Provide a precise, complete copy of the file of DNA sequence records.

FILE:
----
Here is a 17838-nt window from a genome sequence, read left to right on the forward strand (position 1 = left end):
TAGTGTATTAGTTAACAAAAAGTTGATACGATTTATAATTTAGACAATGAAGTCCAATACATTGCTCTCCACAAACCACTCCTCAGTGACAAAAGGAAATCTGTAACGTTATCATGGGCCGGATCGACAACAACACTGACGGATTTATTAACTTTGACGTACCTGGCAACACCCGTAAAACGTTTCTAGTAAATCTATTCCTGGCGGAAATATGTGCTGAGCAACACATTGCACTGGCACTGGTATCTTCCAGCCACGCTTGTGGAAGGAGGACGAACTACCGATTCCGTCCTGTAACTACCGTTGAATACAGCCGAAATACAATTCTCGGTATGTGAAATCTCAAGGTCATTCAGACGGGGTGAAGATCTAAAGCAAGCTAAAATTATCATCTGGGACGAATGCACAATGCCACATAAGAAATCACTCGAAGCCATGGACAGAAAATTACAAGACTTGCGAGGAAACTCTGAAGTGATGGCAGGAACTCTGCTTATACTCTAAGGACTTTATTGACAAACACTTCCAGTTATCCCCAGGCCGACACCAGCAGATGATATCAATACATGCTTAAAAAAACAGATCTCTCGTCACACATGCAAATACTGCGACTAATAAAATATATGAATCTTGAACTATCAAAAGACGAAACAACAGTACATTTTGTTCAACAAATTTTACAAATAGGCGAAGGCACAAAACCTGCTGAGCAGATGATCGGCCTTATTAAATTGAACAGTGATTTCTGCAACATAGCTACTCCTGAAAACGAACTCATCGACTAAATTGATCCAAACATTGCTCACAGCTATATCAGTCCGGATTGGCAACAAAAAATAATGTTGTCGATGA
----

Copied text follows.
Here is a 17838-nt window from a genome sequence, read left to right on the forward strand (position 1 = left end):
TAGTGTATTAGTTAACAAAAAGTTGATACGATTTATAATTTAGACAATGAAGTCCAATACATTGCTCTCCACAAACCACTCCTCAGTGACAAAAGGAAATCTGTAACGTTATCATGGGCCGGATCGACAACAACACTGACGGATTTATTAACTTTGACGTACCTGGCAACACCCGTAAAACGTTTCTAGTAAATCTATTCCTGGCGGAAATATGTGCTGAGCAACACATTGCACTGGCACTGGTATCTTCCAGCCACGCTTGTGGAAGGAGGACGAACTACCGATTCCGTCCTGTAACTACCGTTGAATACAGCCGAAATACAATTCTCGGTATGTGAAATCTCAAGGTCATTCAGACGGGGTGAAGATCTAAAGCAAGCTAAAATTATCATCTGGGACGAATGCACAATGCCACATAAGAAATCACTCGAAGCCATGGACAGAAAATTACAAGACTTGCGAGGAAACTCTGAAGTGATGGCAGGAACTCTGCTTATACTCTAAGGACTTTATTGACAAACACTTCCAGTTATCCCCAGGCCGACACCAGCAGATGATATCAATACATGCTTAAAAAAACAGATCTCTCGTCACACATGCAAATACTGCGACTAATAAAATATATGAATCTTGAACTATCAAAAGACGAAACAACAGTACATTTTGTTCAACAAATTTTACAAATAGGCGAAGGCACAAAACCTGCTGAGCAGATGATCGGCCTTATTAAATTGAACAGTGATTTCTGCAACATAGCTACTCCTGAAAACGAACTCATCGACTAAATTGATCCAAACATTGCTCACAGCTATATCAGTCCGGATTGGCAACAAAAAATAATGTTGTCGATGA